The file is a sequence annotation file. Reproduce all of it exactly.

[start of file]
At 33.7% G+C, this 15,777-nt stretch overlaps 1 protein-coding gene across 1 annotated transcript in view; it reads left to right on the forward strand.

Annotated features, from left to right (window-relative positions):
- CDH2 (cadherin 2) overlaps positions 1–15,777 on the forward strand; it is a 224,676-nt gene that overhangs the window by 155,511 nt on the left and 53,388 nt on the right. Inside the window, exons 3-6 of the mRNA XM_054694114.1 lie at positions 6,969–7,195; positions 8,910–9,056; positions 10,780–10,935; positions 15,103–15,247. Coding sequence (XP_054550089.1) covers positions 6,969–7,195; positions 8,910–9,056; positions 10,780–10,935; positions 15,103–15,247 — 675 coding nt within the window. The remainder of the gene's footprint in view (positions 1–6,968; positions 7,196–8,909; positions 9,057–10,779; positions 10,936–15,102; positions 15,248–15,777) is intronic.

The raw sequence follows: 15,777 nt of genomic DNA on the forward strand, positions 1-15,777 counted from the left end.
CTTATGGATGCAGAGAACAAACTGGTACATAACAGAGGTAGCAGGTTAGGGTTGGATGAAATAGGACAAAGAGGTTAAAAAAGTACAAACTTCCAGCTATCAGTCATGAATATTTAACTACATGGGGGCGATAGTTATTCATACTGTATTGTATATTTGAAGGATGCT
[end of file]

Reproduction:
At 33.7% G+C, this 15,777-nt stretch overlaps 1 protein-coding gene across 1 annotated transcript in view; it reads left to right on the forward strand.

Annotated features, from left to right (window-relative positions):
- CDH2 (cadherin 2) overlaps positions 1–15,777 on the forward strand; it is a 224,676-nt gene that overhangs the window by 155,511 nt on the left and 53,388 nt on the right. Inside the window, exons 3-6 of the mRNA XM_054694114.1 lie at positions 6,969–7,195; positions 8,910–9,056; positions 10,780–10,935; positions 15,103–15,247. Coding sequence (XP_054550089.1) covers positions 6,969–7,195; positions 8,910–9,056; positions 10,780–10,935; positions 15,103–15,247 — 675 coding nt within the window. The remainder of the gene's footprint in view (positions 1–6,968; positions 7,196–8,909; positions 9,057–10,779; positions 10,936–15,102; positions 15,248–15,777) is intronic.

The raw sequence follows: 15,777 nt of genomic DNA on the forward strand, positions 1-15,777 counted from the left end.
CTTATGGATGCAGAGAACAAACTGGTACATAACAGAGGTAGCAGGTTAGGGTTGGATGAAATAGGACAAAGAGGTTAAAAAAGTACAAACTTCCAGCTATCAGTCATGAATATTTAACTACATGGGGGCGATAGTTATTCATACTGTATTGTATATTTGAAGGATGCT